The government’s introduction of the English Baccalaureate uhas generated a ‘mainly negative response’ from teachers and academics.
South West London secondary schools are in the middle of a major shake-up of subjects taught at GCSE level.
This is largely because of the coalition government’s introduction of the English Baccalaureate – commonly referred to as the ‘Ebacc’.
In 2010, 22% took the Ebacc; the following year it was 33% and this year it is an estimated 47%.
To attain the qualification pupils must achieve GCSE C grades in Mathematics, English, a foreign language (including Latin or ancient Greek) and History or Geography.
This system is modelled on well-regarded continental educational systems such as France’s and aims to give all pupils a well-rounded education.
It also intends to close the attainment gap between wealthier and poorer children, but an Education Committee inquiry into the English Baccalaureate found no evidence to support this.
The committee’s chair, Conservative MP Graham Stuart, said the Ebacc has generated a “mainly negative response” from teachers and academics.
Detractors claim the Ebacc, which implicitly prioritises certain subjects, contradicts Prime Minister David Cameron’s stated policy to give schools more independence in the belief that “every child is different with different interests and different talents”.
The Guardian’s Mike Baker asks why teachers aren’t granted the same professional expertise as doctors and lawyers, when there would be, understandably, outcry if politicians suggested which treatments doctors should prescribe or how lawyers should handle cases.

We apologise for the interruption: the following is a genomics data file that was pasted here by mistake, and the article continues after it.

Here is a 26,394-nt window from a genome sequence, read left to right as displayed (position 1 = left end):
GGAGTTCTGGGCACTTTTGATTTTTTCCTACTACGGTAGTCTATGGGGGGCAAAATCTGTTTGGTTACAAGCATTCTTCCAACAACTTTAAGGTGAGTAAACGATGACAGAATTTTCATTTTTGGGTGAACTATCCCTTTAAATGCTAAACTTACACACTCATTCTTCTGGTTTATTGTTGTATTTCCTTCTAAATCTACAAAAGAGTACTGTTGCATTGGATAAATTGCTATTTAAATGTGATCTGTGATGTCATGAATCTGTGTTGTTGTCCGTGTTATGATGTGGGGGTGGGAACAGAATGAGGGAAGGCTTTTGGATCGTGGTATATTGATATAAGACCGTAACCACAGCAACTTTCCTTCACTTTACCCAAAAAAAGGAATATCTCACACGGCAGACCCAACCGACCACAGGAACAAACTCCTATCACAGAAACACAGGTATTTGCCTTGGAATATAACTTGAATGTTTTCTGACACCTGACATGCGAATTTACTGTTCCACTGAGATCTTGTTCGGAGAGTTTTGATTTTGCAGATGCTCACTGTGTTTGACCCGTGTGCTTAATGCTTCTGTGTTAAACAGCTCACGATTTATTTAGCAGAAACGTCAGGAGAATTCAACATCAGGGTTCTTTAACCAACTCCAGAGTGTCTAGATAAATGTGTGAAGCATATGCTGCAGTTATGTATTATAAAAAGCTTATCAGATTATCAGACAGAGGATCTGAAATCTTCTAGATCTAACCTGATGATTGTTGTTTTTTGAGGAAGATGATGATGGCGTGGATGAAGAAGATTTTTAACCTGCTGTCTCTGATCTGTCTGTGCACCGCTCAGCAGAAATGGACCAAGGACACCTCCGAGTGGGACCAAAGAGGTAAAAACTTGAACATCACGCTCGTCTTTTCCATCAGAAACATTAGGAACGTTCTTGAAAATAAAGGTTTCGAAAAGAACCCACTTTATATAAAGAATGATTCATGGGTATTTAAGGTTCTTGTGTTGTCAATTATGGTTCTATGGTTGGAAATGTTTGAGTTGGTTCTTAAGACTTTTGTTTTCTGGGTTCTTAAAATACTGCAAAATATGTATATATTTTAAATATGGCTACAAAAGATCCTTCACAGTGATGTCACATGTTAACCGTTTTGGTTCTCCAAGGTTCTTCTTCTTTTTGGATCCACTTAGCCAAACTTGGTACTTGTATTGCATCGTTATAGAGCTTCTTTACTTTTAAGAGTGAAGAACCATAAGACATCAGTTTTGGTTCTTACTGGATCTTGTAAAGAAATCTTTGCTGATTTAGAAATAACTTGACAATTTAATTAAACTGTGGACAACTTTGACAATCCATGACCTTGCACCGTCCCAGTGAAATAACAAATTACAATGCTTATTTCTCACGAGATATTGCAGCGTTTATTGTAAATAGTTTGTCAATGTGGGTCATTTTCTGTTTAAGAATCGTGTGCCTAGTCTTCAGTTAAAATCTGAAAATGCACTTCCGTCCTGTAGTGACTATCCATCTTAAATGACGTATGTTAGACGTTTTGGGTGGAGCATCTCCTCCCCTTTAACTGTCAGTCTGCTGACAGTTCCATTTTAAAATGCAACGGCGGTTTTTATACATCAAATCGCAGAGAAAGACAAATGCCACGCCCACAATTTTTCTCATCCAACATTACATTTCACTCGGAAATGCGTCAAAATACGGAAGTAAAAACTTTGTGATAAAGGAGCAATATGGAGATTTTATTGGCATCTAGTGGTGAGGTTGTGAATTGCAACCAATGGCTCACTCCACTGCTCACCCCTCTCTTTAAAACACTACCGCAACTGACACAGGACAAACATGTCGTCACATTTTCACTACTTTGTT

Many in education welcome the change, arguing among other things that it is based on a strong educational model and it prioritises ‘more important’ subjects.
But many teachers of ‘minority’ subjects in particular are up in arms about the Ebacc, because their exclusion from it may mean teaching and pupil uptake for the subjects will diminish as schools look for good league table rankings.
James Thompson, an RE teacher from a local school going under a pseudonym, said: “All of us in our department feel strongly that it undermines our very important subject.
“And, in general, the Ebacc takes away schools’ ability to tailor the subjects they offer to the needs of their pupils.”